Baltimore City Council President Bernard Young introduced legislation to expand the city’s rules on lobbying. The Promoting Honesty in Lobbying bill requires individuals paid any dollar amount for lobbying to register as lobbyists. Currently, individuals are only required to register as lobbyists if they earn $2,500 or more.
Registration would also be required of individuals spending 20 percent or more of their time over a six-month period on lobbying. Lobbyists would have to report total expenditures for grassroots lobbying, including those for print, audio, visual, and electronic publications. Among other provisions of the bill is the prohibition of a lobbyist stating he or she can obtain the vote of a councilmember.
Photo by Nfutvol on Wikipedia.
October 19, 2010 •
New Law Required
The State Ethics Commission will not appeal South Carolina Citizens for Life, Inc. v Krawcheck, a federal court decision finding South Carolina’s statutory definition of committee unconstitutional. The commission has already voluntarily announced it will not enforce provisions of the law concerning committees making independent expenditures.
State Ethics Commission Executive Director Herb Hayden says groups can now both raise and spend unlimited amounts of money and likely will not have to report their donors. He and Senate Ethics Committee Chairman Wes Hayes say a new law is needed to govern committee contribution limits.
October 18, 2010 •
Commission to Review Ethics Rules
Potential loopholes in the recently passed Palm Beach County Ethics Ordinance have some lawmakers once again working on ethics legislation. The new ethics rules, which went into effect on May 1, 2010, require a financial benefit to result from prohibited conduct, but do not include other benefits derived which are not financial in nature.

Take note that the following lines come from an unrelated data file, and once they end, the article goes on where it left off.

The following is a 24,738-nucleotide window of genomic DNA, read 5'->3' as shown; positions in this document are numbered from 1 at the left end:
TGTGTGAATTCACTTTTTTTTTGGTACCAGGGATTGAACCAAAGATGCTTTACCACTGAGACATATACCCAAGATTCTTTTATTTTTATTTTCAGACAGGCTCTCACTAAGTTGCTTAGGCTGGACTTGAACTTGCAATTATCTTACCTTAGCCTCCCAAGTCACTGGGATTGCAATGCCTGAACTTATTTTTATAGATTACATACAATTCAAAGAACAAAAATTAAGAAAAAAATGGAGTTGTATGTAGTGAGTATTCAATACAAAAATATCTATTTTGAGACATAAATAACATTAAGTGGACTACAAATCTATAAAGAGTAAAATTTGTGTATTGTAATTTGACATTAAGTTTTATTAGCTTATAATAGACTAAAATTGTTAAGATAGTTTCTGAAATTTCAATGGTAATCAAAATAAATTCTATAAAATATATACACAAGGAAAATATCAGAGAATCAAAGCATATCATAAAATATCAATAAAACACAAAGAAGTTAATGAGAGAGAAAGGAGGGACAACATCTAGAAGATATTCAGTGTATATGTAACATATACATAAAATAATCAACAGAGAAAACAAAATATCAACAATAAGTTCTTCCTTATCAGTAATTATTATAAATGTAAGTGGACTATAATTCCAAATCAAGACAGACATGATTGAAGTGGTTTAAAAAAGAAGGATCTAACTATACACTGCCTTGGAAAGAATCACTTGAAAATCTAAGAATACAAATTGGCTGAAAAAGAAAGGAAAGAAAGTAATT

A proposed revision is in the early stages of legislation. Since 2006, four county commissioners have resigned their positions to face criminal charges over their misuse of office. Despite the potential loopholes, commissioners still hope the ethics reforms which took effect earlier this year will result in ethical relief to the scandal-plagued county.
October 18, 2010 •
Agency reminds filers they must file 72-hour reports for late contributions
The Office of Campaign and Political Finance (OCPF) has reminded state and county candidates, state party committees, and ballot question committees they must now file 72-hour late contribution reports if they receive and deposit contributions of $500 or more shortly before a primary or general election. In the case of the upcoming November 2nd general election, the reporting period runs from October 16 to October 29.